As with any garden, the weather at Exbury plays a huge part in how the garden is presented to the visitors and of course how the plants behave. This happens in a myriad of different ways from how they form buds for next year’s show of flowers, prepare for winter by producing autumn colour and not to mention how quickly or slowly the grass grows or the amount of weeding that is needed. With all these and many more factors to be considered, it has been a very challenging season so far to say the least. After a very dry winter (virtually no rain in Febuary, March and April) and exceptionally high temperatures in July and the a very cold start to August followed by heavy rain and high winds it is no wonder the plants are felling the pressure. This has suffered the loss of several large trees and caused several more large limbs to fail causing considerable damage!
Over the year I have found that wet weather followed by a strong wind of above 30mph in the summer (when the trees are in leaf and in active growth) can do much more damage than say 50 to 60 mph in winter when trees are dormant and free of the sail effect the leaves create. The clean up operation has already been under taken although the loss of any tree is sad. The excitement to replant and establish the next generation of trees is soon enough to take your mind off things!!!
High summer is also a great time in the garden if, like me, you are keen on the fantastic range of exotic foliage plants that really come into their own once August gets going. The sundial garden has some fabulous example of Paulonia tomentosa (left), which if left to its own devices is a large tree but here we coppice ours creating fabulous giant green leaves three times their normal size.
More exotic and unusual foliage plants can be found below top pond including the exuberant foliage of Sheffelera taiwaniana (a tree from the cool misty mountains of Taiwan - see right). Believe it or not, is a relation of our own native Ivy but many times its height. Sheffelera impressa (a young plant grown from seed by myself and a gift to Exbury 5 years before I started to work here!!) also has a fine sub tropical look about it. My personal favourite is Fatsia polycarpa with is deeply incised palmate leaves looks straight out of a primeval jungle.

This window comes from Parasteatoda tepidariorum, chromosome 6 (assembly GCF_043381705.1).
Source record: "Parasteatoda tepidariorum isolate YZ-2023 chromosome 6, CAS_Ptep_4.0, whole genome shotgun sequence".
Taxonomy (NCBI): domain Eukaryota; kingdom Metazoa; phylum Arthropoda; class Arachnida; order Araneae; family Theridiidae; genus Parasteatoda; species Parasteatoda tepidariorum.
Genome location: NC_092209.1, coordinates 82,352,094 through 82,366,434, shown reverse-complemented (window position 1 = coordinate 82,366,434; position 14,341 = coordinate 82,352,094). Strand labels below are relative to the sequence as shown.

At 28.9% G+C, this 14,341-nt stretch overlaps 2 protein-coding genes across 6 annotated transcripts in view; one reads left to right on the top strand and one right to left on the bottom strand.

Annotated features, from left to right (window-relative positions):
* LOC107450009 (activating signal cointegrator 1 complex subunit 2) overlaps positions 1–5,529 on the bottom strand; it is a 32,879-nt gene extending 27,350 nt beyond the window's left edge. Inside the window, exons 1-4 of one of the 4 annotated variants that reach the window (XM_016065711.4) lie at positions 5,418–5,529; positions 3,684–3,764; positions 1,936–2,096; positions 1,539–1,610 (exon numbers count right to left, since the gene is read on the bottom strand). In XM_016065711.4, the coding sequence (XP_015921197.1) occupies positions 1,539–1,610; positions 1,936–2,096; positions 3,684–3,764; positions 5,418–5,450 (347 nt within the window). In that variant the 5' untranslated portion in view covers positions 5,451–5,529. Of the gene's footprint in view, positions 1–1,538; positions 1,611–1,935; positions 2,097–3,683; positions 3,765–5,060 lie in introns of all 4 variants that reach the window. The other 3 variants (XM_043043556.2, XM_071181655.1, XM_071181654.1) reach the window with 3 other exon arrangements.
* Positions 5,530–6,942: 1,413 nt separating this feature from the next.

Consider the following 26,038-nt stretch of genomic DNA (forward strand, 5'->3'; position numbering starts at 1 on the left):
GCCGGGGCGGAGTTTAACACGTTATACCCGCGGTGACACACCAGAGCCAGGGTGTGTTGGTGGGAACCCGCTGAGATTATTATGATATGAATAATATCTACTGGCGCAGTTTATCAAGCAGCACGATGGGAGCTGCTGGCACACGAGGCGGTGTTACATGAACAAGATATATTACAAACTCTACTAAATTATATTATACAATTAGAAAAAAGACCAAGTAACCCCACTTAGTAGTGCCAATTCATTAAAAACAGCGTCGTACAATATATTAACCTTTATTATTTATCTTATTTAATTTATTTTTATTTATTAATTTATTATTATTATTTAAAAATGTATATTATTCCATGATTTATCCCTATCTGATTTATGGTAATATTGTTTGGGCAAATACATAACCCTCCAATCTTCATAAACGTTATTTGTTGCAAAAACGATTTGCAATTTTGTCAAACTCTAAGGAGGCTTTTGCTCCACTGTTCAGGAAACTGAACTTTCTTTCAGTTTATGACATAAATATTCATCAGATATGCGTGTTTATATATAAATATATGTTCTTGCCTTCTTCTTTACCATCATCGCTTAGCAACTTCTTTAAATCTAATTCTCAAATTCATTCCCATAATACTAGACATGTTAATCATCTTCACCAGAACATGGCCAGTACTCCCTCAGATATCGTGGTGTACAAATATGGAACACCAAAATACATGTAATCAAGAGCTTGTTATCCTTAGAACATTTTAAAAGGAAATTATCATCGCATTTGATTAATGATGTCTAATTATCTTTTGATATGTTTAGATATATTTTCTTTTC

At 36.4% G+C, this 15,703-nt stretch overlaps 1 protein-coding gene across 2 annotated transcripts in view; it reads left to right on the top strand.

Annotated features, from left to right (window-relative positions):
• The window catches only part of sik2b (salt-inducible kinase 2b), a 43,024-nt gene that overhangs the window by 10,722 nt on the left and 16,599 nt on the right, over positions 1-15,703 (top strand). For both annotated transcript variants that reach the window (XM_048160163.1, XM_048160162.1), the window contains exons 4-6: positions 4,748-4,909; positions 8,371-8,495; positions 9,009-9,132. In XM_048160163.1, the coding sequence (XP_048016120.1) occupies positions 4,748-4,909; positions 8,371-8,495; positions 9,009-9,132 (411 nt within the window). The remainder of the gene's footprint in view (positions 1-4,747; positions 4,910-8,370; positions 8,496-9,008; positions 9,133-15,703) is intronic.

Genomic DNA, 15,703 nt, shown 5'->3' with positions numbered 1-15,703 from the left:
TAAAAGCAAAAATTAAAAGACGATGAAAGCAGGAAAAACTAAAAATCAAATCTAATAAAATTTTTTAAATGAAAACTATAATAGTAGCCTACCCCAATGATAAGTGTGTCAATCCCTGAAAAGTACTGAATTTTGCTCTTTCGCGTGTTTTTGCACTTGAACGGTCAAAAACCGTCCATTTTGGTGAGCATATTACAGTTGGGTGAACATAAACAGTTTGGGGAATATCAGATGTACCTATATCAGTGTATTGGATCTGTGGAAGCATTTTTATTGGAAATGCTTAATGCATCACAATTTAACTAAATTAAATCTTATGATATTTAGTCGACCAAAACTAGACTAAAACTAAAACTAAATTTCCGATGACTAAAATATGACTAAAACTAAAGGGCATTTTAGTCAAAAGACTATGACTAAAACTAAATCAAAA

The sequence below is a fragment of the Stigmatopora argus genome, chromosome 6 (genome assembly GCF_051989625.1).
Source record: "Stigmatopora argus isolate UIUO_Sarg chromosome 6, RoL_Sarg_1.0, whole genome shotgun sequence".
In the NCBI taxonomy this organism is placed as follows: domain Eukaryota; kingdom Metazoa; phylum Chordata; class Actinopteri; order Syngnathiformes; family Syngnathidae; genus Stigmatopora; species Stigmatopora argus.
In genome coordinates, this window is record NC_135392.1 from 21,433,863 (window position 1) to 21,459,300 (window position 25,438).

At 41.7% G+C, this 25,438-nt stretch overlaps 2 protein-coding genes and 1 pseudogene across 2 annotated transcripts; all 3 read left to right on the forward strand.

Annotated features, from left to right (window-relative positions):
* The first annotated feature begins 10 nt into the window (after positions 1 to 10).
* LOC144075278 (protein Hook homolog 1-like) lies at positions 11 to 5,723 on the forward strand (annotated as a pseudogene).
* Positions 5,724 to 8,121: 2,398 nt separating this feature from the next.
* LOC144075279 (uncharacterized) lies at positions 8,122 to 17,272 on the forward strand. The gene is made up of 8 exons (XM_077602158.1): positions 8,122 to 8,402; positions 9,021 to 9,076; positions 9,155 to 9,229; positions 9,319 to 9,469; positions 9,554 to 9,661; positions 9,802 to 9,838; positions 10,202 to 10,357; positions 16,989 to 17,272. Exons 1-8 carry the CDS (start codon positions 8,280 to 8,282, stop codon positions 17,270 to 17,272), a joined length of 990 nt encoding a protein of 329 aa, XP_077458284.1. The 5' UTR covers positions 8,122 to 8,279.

We recently had a visit from the recorded for the British tree register (yes someone does really visit gardens parks and arboretums throughout the UK measuring trees!!) and to our surprise Exbury now officially has six champion trees (that is to say the tallest in cultivation at the time of publishing of course!!). Here you can see me proudly standing beneath Quercus hemispherica and Carya aquatic, both very rare and both happen to be from the southern states of the USA .
We also have the tallest Metaseqoia glyptostroboides ‘Goldrush’ (right) which has not been planted here long but is really enjoying life next to the top pond.
Other plants of interest throughout August are the small genus Eucryphia there are only 7 species and a hand full of hybrids and cultivars, they are a particularly attractive grop of woodland trees or large shrubs that all have white or pinky flowers with prominent staymen. They come from the cool wet forest of Tasmania and Chile and are right at home in the new forest where they are a perfect companion to our better known plants such as Rhododendrons and Azaleas.
Our Hydrangea paniculata beds along the main drive are almost at their best and unlike their Japanese cousins thrive in the full sun creating a stunning effect that is hard to beat and give a great show for many weeks